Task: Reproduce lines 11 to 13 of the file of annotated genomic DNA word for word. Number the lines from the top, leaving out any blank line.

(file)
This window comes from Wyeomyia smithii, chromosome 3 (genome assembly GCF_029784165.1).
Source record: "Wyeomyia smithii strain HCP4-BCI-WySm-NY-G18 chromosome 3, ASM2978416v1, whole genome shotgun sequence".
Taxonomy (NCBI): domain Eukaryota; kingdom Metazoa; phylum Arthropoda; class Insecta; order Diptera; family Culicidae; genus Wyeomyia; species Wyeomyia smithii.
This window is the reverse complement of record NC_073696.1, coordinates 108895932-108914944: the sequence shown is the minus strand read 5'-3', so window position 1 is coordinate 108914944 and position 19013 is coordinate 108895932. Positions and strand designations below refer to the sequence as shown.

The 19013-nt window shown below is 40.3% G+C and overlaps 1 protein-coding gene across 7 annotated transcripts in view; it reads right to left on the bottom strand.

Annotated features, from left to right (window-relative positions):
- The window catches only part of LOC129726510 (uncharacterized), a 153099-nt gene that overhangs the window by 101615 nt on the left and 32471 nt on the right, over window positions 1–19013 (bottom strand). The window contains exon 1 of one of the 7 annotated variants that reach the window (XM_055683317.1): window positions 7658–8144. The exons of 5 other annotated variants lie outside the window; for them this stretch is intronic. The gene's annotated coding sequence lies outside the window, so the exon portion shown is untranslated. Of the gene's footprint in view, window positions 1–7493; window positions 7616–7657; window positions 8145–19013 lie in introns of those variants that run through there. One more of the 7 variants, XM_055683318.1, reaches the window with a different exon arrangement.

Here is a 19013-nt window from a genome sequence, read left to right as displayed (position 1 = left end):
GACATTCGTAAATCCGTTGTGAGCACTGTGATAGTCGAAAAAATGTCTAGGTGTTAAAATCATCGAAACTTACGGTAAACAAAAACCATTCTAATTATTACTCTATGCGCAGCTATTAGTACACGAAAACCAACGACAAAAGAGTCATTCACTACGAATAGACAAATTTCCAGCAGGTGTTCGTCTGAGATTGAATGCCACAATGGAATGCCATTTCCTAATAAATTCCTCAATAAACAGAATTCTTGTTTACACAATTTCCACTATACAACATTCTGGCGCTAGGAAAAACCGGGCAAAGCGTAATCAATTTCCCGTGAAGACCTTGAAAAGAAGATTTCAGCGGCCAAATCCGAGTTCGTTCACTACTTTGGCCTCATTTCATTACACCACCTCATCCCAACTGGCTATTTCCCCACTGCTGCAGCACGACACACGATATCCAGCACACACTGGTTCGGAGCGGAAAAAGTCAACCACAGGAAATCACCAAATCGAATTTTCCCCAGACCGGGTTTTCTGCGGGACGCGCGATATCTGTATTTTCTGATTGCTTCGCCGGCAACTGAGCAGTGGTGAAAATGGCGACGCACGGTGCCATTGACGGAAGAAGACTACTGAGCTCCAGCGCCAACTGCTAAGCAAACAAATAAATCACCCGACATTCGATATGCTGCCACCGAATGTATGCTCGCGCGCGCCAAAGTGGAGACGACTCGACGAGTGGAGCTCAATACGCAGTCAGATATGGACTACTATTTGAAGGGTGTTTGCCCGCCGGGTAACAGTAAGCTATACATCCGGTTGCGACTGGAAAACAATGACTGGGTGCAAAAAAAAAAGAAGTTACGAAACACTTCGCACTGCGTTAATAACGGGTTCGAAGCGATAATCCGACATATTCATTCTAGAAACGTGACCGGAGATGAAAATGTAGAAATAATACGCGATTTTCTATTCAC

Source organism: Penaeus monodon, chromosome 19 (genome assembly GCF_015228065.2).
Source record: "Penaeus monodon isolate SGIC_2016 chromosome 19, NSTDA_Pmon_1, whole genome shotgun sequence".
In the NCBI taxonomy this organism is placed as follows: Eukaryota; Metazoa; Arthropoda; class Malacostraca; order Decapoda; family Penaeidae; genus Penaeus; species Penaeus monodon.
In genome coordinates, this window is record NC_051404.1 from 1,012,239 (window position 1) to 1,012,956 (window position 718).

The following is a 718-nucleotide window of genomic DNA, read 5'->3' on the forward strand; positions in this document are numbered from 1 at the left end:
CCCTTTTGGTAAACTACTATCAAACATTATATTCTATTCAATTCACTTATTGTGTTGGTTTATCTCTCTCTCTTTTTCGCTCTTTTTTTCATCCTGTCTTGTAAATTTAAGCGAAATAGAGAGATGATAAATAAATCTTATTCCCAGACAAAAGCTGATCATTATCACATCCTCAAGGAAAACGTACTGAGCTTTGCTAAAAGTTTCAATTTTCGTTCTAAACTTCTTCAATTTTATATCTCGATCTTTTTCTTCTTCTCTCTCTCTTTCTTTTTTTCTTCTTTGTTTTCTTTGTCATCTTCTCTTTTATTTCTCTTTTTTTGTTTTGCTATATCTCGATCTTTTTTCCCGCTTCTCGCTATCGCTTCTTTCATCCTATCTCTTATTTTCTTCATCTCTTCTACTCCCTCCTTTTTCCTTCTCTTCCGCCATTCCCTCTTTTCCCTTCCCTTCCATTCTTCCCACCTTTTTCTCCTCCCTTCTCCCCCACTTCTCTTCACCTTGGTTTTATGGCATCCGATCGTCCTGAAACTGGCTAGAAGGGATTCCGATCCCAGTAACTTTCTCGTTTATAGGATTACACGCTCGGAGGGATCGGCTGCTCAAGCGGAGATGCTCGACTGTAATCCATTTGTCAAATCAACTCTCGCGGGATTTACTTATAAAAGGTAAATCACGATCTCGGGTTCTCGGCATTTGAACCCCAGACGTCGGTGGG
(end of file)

Source record: "Penaeus monodon isolate SGIC_2016 chromosome 19, NSTDA_Pmon_1, whole genome shotgun sequence".
In the NCBI taxonomy this organism is placed as follows: Eukaryota; Metazoa; Arthropoda; class Malacostraca; order Decapoda; family Penaeidae; genus Penaeus; species Penaeus monodon.
In genome coordinates, this window is record NC_051404.1 from 1,012,239 (window position 1) to 1,012,956 (window position 718).